LIFETIME relationships teach you lifetime lessons; those things you must build upon in order to have a solid emotional foundation.  Your job is to accept the lesson, love the person (any way); and put what you have learned to use in all other relationships and areas of your life.  It is said that love is blind, but friendship is clairvoyant.

Author Unknown

The Classic Pamela Positive: Philanthropy at the Drycleaners

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Get inspired by an audio version of this blog!

I’ve shared before about philanthropy as “the love of people,” as a daily practice.

One day I had a pivotal experience that helped me be a better ‘daily philanthropist.’  Each day, I make a ‘to do’ list. The list might range from contacting a corporate client, to running an errand at the drycleaners. Checking off these items certainly gave me a nice sense of satisfaction!

During this day, I found myself particularly busy. I rushed into the drycleaners. I swooped in to pick up my clothes and left a bundle of clothes on the counter.  “There!” I told myself triumphantly. “I fit in the drycleaners before a meeting. I have gotten one more item off my list!” Accomplishment, I thought; and yet I didn’t feel it.

What I realized is that the drycleaners wasn’t an errand.

No, it was not a ‘to-do.’

It was an opportunity to love.

Life is not about lists. We aren’t programmed to just get things done. Instead, each activity, each to-do, each task, is actually an experience of loving. This is especially true because each experience usually means interacting with someone else. And when we do this in a calm, present, joyful way, that’s living. And it’s also the true spirit of philanthropy. Loving and being present with others, with mankind.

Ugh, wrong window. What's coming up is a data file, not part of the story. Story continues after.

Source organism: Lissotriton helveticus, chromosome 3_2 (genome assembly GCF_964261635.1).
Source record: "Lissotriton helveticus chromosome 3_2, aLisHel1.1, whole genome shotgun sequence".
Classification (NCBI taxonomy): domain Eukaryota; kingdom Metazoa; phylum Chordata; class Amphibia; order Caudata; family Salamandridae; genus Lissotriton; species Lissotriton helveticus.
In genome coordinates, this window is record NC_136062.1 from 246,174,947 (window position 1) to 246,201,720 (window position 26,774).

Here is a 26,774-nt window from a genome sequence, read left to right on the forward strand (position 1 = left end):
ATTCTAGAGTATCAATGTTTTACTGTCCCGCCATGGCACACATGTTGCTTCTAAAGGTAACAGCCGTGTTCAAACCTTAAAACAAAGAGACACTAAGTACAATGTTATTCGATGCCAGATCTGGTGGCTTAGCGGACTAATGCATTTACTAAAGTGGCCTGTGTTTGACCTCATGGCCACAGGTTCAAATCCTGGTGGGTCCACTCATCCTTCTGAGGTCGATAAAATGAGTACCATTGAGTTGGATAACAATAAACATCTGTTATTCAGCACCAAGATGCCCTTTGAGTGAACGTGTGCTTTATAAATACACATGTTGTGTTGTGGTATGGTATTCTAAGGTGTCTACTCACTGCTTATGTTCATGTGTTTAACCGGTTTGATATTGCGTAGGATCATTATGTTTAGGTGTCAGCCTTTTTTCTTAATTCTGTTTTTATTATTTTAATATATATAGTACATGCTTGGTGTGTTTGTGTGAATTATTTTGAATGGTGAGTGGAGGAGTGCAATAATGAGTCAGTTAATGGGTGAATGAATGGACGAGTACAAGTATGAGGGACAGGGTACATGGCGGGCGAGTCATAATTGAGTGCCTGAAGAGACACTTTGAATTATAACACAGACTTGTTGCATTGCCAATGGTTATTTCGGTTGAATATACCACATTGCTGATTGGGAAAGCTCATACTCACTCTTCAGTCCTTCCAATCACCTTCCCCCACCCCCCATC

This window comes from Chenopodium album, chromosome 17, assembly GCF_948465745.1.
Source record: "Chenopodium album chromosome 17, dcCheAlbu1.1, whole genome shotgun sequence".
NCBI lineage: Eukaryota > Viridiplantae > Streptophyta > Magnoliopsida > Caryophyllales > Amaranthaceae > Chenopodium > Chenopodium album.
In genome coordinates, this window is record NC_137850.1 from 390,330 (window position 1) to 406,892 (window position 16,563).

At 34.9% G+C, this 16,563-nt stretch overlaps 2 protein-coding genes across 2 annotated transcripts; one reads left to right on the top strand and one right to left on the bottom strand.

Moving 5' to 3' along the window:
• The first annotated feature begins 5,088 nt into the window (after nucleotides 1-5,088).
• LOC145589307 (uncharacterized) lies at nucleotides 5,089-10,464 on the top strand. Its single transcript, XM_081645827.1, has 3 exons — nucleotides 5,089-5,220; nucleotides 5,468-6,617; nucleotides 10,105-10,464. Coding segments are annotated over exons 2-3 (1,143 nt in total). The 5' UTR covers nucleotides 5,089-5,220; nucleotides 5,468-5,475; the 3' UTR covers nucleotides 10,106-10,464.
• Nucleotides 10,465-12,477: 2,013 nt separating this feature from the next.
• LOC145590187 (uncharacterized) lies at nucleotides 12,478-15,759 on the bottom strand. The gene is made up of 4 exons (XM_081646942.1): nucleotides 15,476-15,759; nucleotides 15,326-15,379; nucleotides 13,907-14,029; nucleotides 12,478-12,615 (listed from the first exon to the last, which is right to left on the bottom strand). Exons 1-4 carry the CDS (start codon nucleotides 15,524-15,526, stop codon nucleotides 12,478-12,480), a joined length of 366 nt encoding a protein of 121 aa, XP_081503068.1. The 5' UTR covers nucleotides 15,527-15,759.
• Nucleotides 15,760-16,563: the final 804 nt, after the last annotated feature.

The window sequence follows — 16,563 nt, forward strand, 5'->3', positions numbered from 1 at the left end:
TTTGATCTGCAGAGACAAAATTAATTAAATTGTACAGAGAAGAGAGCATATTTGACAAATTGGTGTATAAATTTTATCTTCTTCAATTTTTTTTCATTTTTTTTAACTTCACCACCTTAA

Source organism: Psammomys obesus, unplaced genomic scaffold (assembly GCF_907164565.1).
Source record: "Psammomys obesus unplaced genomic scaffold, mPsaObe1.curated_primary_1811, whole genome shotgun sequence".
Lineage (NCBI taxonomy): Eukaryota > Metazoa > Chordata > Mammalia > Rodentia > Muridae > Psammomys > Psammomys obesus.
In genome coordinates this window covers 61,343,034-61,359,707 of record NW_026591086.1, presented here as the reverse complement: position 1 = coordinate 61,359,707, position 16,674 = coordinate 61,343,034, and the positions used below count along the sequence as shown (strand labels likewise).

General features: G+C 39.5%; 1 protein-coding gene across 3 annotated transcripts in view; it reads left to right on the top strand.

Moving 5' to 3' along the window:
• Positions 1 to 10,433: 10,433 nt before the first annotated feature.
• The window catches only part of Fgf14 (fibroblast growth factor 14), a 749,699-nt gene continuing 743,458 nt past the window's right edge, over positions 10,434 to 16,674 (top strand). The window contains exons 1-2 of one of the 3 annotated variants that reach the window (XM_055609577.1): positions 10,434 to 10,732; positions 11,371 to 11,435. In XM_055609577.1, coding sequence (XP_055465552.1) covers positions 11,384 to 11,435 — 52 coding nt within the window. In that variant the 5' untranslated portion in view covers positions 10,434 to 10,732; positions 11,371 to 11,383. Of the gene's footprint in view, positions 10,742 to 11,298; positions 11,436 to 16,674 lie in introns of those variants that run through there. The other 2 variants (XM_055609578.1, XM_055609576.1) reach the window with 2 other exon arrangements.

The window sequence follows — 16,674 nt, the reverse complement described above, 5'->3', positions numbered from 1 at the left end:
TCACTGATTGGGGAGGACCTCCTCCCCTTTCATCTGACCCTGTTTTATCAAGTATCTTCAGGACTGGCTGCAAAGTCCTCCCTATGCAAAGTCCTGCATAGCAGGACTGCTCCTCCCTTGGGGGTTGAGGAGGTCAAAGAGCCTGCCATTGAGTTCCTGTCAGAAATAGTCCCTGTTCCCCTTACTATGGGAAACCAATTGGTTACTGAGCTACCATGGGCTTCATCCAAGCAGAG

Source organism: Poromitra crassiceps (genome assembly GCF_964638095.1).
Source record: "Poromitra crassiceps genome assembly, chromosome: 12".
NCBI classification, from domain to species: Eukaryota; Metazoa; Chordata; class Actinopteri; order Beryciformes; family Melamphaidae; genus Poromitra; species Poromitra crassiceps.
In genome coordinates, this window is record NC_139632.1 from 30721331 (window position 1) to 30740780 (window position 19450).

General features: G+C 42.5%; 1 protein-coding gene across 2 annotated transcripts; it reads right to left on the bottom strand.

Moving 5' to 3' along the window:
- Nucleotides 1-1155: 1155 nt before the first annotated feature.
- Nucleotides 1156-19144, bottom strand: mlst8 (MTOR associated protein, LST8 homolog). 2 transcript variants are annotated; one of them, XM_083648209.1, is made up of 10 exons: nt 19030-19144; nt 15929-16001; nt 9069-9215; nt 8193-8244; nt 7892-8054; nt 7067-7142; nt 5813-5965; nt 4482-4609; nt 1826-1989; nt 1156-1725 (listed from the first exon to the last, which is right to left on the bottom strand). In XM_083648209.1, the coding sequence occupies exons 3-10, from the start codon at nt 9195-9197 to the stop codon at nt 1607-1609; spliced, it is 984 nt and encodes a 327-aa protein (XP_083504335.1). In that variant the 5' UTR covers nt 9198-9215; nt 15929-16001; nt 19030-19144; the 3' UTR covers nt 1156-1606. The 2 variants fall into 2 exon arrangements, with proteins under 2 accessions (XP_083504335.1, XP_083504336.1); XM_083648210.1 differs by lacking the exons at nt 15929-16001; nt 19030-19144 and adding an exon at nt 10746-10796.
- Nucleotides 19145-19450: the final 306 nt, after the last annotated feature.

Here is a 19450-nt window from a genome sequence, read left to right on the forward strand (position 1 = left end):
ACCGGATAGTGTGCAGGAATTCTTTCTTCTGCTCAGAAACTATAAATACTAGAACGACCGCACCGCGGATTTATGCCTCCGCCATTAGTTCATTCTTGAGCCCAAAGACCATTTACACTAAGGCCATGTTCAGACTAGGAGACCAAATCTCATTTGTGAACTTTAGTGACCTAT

As one great thinker wrote, a person “… is a marvel, a miracle in the universe… With selfless love, he inscribes on the heart of humanity and transcribes on the page of reality the living, palpable presence – the might and majesty! – of all goodness. He lives for all mankind.”*

Rushing in and out of the drycleaners, I had missed a valuable opportunity. What I needed to do was connect with my drycleaners, know them by name, greet them warmly, and sincerely ask how they are doing. Now I know how Hao is doing, and we have a great relationship of warmth and kindness.  I look forward to our visits.

Writing a check is only one type of philanthropy. I’ve found that it exists at the drycleaners, and pretty much anywhere we want.  Where does it exist for you?

 

*Mary Baker Eddy

The Classic Pamela Positive: Give A Gift Every Day

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I hope you enjoy a new audio version of this blog!